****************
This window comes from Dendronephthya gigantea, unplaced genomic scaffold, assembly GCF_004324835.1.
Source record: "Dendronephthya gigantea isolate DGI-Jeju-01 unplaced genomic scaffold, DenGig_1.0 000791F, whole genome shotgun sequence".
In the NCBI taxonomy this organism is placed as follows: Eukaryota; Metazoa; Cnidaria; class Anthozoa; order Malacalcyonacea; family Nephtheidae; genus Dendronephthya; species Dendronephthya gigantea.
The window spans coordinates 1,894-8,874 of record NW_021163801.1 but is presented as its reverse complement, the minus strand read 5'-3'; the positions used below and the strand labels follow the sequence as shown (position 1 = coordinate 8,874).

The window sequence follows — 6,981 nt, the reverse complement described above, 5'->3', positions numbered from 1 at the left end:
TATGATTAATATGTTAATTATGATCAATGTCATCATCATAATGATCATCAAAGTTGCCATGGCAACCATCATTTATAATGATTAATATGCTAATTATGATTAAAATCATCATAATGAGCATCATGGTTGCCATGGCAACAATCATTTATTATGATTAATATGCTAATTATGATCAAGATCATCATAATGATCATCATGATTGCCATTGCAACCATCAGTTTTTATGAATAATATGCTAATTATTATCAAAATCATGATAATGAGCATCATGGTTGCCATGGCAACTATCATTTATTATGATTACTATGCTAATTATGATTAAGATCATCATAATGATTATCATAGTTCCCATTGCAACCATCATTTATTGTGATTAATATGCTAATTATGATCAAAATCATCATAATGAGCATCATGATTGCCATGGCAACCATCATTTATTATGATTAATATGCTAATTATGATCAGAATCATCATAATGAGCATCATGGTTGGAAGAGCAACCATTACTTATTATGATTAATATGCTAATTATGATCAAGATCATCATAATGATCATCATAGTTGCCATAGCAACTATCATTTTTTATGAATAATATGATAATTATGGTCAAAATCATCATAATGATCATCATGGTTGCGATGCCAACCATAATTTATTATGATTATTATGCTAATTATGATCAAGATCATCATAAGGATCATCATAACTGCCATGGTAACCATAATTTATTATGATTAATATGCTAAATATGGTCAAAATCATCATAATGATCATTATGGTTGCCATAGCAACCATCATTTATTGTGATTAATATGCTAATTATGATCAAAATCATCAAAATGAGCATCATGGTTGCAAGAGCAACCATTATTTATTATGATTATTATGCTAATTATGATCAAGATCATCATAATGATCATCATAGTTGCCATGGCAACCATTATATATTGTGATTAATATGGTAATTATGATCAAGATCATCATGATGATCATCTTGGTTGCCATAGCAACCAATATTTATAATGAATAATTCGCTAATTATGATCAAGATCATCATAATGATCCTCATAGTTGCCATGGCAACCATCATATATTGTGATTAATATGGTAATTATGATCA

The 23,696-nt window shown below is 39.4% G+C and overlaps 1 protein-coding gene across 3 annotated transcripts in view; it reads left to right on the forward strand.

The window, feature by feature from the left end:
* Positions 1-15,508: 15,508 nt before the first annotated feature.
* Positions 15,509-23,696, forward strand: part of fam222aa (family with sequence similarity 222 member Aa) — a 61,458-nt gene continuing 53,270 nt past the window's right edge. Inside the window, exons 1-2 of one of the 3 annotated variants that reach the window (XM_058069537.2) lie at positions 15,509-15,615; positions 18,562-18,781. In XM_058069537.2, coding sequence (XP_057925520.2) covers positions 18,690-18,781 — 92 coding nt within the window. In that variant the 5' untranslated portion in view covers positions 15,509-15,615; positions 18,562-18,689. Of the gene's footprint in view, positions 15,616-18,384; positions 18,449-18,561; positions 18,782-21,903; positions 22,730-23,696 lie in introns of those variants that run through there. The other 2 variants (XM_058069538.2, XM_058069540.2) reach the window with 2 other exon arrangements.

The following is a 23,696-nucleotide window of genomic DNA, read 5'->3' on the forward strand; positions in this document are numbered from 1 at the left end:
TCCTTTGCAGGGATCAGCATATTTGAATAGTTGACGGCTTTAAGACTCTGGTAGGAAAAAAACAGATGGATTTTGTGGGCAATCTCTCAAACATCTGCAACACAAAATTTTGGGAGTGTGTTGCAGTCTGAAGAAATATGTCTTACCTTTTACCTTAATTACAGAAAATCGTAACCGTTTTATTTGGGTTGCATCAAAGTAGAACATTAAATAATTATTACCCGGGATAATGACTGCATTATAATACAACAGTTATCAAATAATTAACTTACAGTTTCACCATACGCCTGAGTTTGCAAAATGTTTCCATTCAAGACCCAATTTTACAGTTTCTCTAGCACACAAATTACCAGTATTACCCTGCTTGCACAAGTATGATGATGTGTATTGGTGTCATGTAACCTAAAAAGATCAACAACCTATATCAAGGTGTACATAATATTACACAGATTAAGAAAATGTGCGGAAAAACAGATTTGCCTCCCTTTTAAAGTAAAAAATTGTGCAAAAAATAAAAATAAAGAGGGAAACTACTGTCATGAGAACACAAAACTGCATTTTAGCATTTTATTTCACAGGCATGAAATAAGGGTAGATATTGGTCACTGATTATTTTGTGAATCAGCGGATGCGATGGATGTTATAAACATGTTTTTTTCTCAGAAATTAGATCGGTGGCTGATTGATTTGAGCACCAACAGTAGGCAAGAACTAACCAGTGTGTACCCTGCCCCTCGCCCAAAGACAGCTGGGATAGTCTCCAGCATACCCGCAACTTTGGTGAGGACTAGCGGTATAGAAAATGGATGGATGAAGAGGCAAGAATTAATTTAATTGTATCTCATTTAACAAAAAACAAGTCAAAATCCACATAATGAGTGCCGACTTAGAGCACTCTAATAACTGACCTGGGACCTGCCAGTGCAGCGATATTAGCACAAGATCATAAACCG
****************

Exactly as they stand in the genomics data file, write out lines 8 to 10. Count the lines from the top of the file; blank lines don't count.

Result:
The window, feature by feature from the left end:
* Positions 1-15,508: 15,508 nt before the first annotated feature.
* Positions 15,509-23,696, forward strand: part of fam222aa (family with sequence similarity 222 member Aa) — a 61,458-nt gene continuing 53,270 nt past the window's right edge. Inside the window, exons 1-2 of one of the 3 annotated variants that reach the window (XM_058069537.2) lie at positions 15,509-15,615; positions 18,562-18,781. In XM_058069537.2, coding sequence (XP_057925520.2) covers positions 18,690-18,781 — 92 coding nt within the window. In that variant the 5' untranslated portion in view covers positions 15,509-15,615; positions 18,562-18,689. Of the gene's footprint in view, positions 15,616-18,384; positions 18,449-18,561; positions 18,782-21,903; positions 22,730-23,696 lie in introns of those variants that run through there. The other 2 variants (XM_058069538.2, XM_058069540.2) reach the window with 2 other exon arrangements.